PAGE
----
For repeat customers, we can reference their previous browsing and purchase history, so for example may remind them to replenish stock.
MM: How important is it to select the right payment service provider and what are the key criteria that you look at when evaluating payment service providers
JC: Selecting the right payment service provider is very important. Looking at the whole consumer shopping journey – it’s all the way from scouting for information about our brand and our products (discovery), to closing the sales loop (payment), and then building loyalty. Payment is part of this consumer experience and that is where the payment service provider comes in. If a consumer has a poor checkout experience because it’s slow, not user friendly, or there are concerns about security, then they may not continue with the purchase. Hence, ensuring a frictionless checkout experience is critical.
MM: What tips can you give for other e-commerce businesses for ensuring a frictionless checkout experience for customers?
JC: For me the three most critical elements of a frictionless checkout experience are:
Speed – whenever anything is virtual, you expect speed.
A good interface – is it clear where I need to press? Ideally, I don’t want to be scrolling down or filling out a long form.
Security – the transaction needs to feel safe, with no prior experience of hacking on the site.
MM: What lessons have you learned from the last two years, and how will they shape your future e-commerce strategy?
JC: Digital and e-commerce are continually changing, so the experience from the last few years will not necessarily be valid.
COVID added complexity and variability – behaviour during a very serious COVID outbreak, a period of easing of restrictions, and then life back to “normal” were all very different situations.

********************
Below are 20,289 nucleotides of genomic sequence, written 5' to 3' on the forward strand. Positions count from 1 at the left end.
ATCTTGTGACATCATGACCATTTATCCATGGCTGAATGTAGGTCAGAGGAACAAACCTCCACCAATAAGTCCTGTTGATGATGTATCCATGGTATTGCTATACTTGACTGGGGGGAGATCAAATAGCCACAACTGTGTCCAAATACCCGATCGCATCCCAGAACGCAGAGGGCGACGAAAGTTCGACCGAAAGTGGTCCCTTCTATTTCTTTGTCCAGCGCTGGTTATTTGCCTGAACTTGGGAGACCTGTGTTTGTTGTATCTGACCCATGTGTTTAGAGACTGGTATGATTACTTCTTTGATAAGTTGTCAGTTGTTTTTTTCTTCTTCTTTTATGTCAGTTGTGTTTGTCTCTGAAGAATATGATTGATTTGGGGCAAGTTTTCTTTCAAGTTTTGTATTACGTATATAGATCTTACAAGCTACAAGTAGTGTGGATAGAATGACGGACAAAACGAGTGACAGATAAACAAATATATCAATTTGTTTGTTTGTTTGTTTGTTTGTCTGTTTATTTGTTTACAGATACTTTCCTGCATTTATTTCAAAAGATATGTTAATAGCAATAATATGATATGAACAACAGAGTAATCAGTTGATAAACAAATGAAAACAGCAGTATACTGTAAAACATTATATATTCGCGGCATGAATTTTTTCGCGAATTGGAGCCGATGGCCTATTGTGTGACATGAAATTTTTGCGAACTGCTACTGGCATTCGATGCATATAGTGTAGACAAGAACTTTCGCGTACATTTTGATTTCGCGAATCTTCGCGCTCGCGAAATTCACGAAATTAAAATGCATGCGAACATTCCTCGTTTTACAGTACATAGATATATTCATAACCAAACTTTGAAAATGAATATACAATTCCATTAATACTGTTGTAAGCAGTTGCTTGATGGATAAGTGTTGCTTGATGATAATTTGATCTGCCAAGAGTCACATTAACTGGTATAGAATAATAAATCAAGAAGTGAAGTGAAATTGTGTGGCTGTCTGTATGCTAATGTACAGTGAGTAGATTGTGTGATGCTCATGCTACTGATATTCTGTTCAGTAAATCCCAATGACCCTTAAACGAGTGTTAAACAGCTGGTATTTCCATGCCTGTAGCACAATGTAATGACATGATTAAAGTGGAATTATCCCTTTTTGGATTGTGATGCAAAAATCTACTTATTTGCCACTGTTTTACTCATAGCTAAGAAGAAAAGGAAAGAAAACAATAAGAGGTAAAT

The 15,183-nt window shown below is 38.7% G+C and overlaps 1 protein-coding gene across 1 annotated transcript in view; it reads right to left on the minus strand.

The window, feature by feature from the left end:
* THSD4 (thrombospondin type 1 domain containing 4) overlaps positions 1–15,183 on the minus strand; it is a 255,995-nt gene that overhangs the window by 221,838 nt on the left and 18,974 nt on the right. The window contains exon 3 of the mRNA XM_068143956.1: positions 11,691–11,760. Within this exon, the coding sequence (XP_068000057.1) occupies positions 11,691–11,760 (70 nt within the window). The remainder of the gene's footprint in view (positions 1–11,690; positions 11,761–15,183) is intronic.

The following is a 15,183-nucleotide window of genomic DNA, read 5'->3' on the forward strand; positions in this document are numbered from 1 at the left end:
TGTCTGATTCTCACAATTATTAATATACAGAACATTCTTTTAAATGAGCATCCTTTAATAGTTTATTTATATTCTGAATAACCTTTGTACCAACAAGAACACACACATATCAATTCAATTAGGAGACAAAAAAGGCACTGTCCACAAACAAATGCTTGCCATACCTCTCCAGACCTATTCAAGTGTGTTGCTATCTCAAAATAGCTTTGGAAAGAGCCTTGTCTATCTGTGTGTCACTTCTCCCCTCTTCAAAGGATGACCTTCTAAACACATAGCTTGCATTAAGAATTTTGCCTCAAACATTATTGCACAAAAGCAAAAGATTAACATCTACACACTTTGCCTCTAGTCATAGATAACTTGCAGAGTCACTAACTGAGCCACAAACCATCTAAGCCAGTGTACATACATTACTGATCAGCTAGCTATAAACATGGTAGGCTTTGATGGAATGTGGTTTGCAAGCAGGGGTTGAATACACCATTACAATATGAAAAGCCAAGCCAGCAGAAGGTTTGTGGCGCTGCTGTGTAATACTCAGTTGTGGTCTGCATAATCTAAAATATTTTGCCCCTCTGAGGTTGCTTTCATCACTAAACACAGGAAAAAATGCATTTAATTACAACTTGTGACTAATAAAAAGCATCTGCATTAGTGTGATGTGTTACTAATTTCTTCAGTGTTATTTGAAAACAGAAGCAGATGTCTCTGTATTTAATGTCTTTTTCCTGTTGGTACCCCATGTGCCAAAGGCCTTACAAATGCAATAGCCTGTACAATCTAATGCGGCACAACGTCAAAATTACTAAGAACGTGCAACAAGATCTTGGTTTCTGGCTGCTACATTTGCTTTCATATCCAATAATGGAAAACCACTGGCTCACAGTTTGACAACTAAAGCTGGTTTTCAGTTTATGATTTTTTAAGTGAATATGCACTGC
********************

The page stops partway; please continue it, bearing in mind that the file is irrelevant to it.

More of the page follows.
We need to consider the long-term impact of COVID on the offline and online mix to see how the shopping experience evolves. Will people want to come back into the shops, or will people continue to shop more online, or take a hybrid approach? For example, I may still go to the shop to check out the products, but then I might close the sales loop online because I want the goods to be delivered to me rather than carrying them home.
So, I think one key learning is that we just have to keep track of the continuously evolving shopper behaviour during different times, and diligently monitor and update our understanding of the consumer decision journey.
The second key learning is that technology in the beauty industry is also evolving, with COVID providing the impetus. For example, you can virtually trial cosmetic products by uploading a photo and add different shades of say a lipstick onto your image. The metaverse will take this further – creating avatars in virtual worlds, using virtual influencers, or shopping in a virtual world. Our target customers are young females, and they love to check out and adopt virtual customer experiences.
MM: What will you be sharing at eTail Asia?
JC: I will be discussing much of what we have described, in particular, first party data capture and usage to generate personalisation.
MM: What are the key topics you are keen to listen to and why is eTail a must-not-miss event?
JC: Key topics that interest me are analytics (e.g. using AI to perform decision making on the go) and the metaverse. When you are new to something you want to turn to experts and eTail Asia is a great way of easily accessing expert insights.
eTail Asia gathers everyone who is in the sector – retailers and vendors – in the one space. We get to network with industry peers, discuss common challenges and learn tips on how to resolve them; and to find the right suppliers to provide the help that we need.
Juliana Chu has participated in the panel Confessions of Rockstar Digital Marketers – Revealing the good, the bad and the ugly in digital marketing at eTail Asia 2022.